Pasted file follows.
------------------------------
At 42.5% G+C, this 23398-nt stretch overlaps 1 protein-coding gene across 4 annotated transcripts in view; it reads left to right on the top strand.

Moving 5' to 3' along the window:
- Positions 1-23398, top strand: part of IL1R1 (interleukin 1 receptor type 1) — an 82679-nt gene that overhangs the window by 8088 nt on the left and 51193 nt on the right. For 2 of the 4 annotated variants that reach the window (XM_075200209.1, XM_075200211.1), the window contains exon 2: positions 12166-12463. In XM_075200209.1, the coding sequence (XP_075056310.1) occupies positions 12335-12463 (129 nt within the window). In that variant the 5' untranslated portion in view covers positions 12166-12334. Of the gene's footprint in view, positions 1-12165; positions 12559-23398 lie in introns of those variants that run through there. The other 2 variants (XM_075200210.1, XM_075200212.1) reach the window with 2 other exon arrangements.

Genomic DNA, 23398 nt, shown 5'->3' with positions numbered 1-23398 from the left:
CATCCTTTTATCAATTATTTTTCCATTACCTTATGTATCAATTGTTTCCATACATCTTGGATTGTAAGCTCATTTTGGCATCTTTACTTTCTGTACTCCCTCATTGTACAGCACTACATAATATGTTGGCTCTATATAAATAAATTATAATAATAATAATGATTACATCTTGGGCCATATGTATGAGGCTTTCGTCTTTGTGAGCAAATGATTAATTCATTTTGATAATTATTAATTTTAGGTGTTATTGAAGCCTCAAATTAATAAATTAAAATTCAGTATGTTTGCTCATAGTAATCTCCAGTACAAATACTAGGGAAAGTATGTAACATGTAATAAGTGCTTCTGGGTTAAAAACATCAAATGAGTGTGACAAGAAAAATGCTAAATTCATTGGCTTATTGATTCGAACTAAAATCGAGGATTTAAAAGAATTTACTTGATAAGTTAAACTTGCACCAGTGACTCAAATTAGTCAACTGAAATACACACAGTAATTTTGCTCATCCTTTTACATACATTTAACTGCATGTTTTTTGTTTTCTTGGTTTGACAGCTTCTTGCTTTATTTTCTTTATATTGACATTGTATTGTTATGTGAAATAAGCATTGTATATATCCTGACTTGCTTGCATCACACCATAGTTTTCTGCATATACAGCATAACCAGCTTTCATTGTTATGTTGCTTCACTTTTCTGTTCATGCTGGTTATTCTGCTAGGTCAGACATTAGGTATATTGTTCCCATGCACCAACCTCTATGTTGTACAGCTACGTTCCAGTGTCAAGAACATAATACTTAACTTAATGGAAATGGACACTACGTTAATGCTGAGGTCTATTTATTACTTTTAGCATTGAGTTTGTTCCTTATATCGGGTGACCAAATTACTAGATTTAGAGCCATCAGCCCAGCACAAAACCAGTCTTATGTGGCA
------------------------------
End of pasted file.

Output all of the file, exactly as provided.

At 42.5% G+C, this 23398-nt stretch overlaps 1 protein-coding gene across 4 annotated transcripts in view; it reads left to right on the top strand.

Moving 5' to 3' along the window:
- Positions 1-23398, top strand: part of IL1R1 (interleukin 1 receptor type 1) — an 82679-nt gene that overhangs the window by 8088 nt on the left and 51193 nt on the right. For 2 of the 4 annotated variants that reach the window (XM_075200209.1, XM_075200211.1), the window contains exon 2: positions 12166-12463. In XM_075200209.1, the coding sequence (XP_075056310.1) occupies positions 12335-12463 (129 nt within the window). In that variant the 5' untranslated portion in view covers positions 12166-12334. Of the gene's footprint in view, positions 1-12165; positions 12559-23398 lie in introns of those variants that run through there. The other 2 variants (XM_075200210.1, XM_075200212.1) reach the window with 2 other exon arrangements.

Genomic DNA, 23398 nt, shown 5'->3' with positions numbered 1-23398 from the left:
CATCCTTTTATCAATTATTTTTCCATTACCTTATGTATCAATTGTTTCCATACATCTTGGATTGTAAGCTCATTTTGGCATCTTTACTTTCTGTACTCCCTCATTGTACAGCACTACATAATATGTTGGCTCTATATAAATAAATTATAATAATAATAATGATTACATCTTGGGCCATATGTATGAGGCTTTCGTCTTTGTGAGCAAATGATTAATTCATTTTGATAATTATTAATTTTAGGTGTTATTGAAGCCTCAAATTAATAAATTAAAATTCAGTATGTTTGCTCATAGTAATCTCCAGTACAAATACTAGGGAAAGTATGTAACATGTAATAAGTGCTTCTGGGTTAAAAACATCAAATGAGTGTGACAAGAAAAATGCTAAATTCATTGGCTTATTGATTCGAACTAAAATCGAGGATTTAAAAGAATTTACTTGATAAGTTAAACTTGCACCAGTGACTCAAATTAGTCAACTGAAATACACACAGTAATTTTGCTCATCCTTTTACATACATTTAACTGCATGTTTTTTGTTTTCTTGGTTTGACAGCTTCTTGCTTTATTTTCTTTATATTGACATTGTATTGTTATGTGAAATAAGCATTGTATATATCCTGACTTGCTTGCATCACACCATAGTTTTCTGCATATACAGCATAACCAGCTTTCATTGTTATGTTGCTTCACTTTTCTGTTCATGCTGGTTATTCTGCTAGGTCAGACATTAGGTATATTGTTCCCATGCACCAACCTCTATGTTGTACAGCTACGTTCCAGTGTCAAGAACATAATACTTAACTTAATGGAAATGGACACTACGTTAATGCTGAGGTCTATTTATTACTTTTAGCATTGAGTTTGTTCCTTATATCGGGTGACCAAATTACTAGATTTAGAGCCATCAGCCCAGCACAAAACCAGTCTTATGTGGCA